SO what does that "train up a child" verse really mean?

It's quite a familiar Scripture. We see it on wall plaques and baby cards. We quote it with well-intentioned hearts. And we try and explain it away when life's experiences seem to prove it wrong.

But what does it really mean?

Proverbs 22:6 - Train up a child in the way he should go, and even when he is old, he will not depart from it.

What most of us have been taught - and what we would like to believe - that it means something like this: If we parents will do all the right stuff - whatever that may be - then we can be assured that our kids will turn out right, even if they veer off the right path temporarily.

That would be a nice promise to have in our back pocket, wouldn't it?

Except that's not what it means.

I am reading a really helpful book right now. In fact, I am going to be studying it with a group of women at our church, beginning next week, if you are in the area and can join us. The book is "Raising Grateful Kids in an Entitled World". Good stuff. Truly.  

One of the most helpful things I've read so far is about this verse. Turns out, this verse is not a promise but rather a warning! If we were to go back to the original language it was penned in, Hebrew, we would see that it would be more accurately translated/understood as "train up a child according to his way and when he is old, he will not depart from it". 

Rather than assuring us a desirable outcome to positive parenting, it is warning us that if we give in to our child (training him according to his sinful, willful, unwise, natural way), if we forego the difficult parts of parenting and discipline, we will actually reinforce the natural, sinful inclinations we all have since birth. And reinforce them to the degree that (except for an encounter with God's supernatural change) those patterns and behaviors will continue throughout his life. In other words, kids are not going to "mature out" of natural negative, destructive patterns of behavior. Without guidance and training, those tantrums at two will morph into ones that are even less desirable throughout his or her life.

What a huge difference! Instead of a nice, tidy (and untrue) promise, that there is some formula for child-rearing that will guarantee us great kids, this is a warning of what will happen if we don't parent against the natural desires of our children! I don't think we can assume this verse is referring to salvation - I believe it is more about the behavior we are born to naturally display.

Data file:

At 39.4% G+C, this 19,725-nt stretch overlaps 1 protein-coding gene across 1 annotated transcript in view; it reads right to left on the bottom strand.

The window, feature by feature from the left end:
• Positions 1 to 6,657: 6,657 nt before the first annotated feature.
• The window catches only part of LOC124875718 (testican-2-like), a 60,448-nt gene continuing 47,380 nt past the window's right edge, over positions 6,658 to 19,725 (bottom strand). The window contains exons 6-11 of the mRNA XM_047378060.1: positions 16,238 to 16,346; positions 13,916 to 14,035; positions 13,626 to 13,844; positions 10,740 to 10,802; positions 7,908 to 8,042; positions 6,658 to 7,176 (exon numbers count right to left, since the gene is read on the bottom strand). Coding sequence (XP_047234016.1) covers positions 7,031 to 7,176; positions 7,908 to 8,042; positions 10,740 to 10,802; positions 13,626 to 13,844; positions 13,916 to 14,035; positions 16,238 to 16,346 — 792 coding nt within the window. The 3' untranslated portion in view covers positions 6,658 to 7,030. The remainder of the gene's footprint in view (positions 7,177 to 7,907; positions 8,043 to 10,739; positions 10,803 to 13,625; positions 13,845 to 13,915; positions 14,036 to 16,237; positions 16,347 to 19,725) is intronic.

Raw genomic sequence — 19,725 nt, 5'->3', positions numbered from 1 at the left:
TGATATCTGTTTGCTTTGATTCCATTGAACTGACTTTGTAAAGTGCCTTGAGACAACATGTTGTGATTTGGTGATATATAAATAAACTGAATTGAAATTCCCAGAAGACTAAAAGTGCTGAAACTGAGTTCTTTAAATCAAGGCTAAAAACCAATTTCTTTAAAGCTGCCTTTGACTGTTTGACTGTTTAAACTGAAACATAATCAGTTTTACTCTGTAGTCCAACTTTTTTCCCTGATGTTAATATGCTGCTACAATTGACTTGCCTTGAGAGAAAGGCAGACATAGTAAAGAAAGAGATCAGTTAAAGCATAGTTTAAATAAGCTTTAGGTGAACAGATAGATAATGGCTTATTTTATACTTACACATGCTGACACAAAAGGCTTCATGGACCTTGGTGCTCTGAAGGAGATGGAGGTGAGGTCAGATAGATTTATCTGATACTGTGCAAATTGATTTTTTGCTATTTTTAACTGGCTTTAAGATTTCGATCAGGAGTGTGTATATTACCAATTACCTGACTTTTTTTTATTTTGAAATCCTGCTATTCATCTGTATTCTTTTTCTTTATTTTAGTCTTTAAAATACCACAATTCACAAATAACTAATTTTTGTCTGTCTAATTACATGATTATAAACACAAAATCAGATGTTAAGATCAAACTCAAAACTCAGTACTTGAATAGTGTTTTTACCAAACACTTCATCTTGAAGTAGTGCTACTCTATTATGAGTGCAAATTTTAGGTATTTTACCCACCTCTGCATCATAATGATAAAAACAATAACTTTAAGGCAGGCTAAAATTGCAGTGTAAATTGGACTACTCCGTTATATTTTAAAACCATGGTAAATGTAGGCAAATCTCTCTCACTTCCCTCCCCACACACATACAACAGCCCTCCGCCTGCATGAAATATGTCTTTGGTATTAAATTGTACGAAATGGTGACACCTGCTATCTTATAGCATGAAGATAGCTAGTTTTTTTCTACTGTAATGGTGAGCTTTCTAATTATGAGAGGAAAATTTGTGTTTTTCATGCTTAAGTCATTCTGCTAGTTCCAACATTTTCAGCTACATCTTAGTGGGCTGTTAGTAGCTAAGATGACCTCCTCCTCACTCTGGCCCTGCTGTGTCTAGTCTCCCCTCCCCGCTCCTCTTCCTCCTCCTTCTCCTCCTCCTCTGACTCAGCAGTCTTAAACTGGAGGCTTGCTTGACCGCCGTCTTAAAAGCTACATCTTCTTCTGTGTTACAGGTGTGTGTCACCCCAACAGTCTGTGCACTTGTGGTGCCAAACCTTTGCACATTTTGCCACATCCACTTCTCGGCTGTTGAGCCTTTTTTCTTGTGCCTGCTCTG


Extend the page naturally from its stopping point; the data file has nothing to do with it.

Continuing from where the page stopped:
Instead of being frightened by this warning, though, I am actually encouraged. Deep inside, we know this warning is true. And most every parent I know is heeding it. Striving hard to train their children against the natural bents of selfishness and laziness and greed. Pressing hard to develop in them, instead, the fruit of God's work of grace in their lives (see I Corinthians 15:10 for the basis of this paradox - labor and grace as partners! :) ) 

Yes, this is actually encouraging. Because it's Truth. There is nothing we can do as parents that will guarantee our kids are going to grow up and love God. Because, in spite of all our work, each child has the God-given gift of free will. And no matter how we might want to change that, we cannot control their responses. We might "do everything right" and they very well may ultimately reject the Truth we hold so dear. I've seen it happen. You have, too. Think about it - we have lived it, haven't we?  We have the perfect Heavenly Father - He parents us with perfect love and mercy and grace and justice...and we still rebel. What is true of our Heavenly parenting is certainly true in the earthly realm.

But it is encouraging to know that all God expects from us as parents is to do our job faithfully. To train against the natural bent of a child, to discipline with love and grace and mercy, to seek Him for wisdom and strength, to teach Truth...and know the rest is up to the child.

And to God.

Never discount the work of our Heavenly Father, who loves the child He has called us to parent even more than we do. And, He takes our meager, fragile efforts and our humble prayers, and He is always at work on their behalf. Doing more than we can ask or imagine. 

In their lives...and in ours.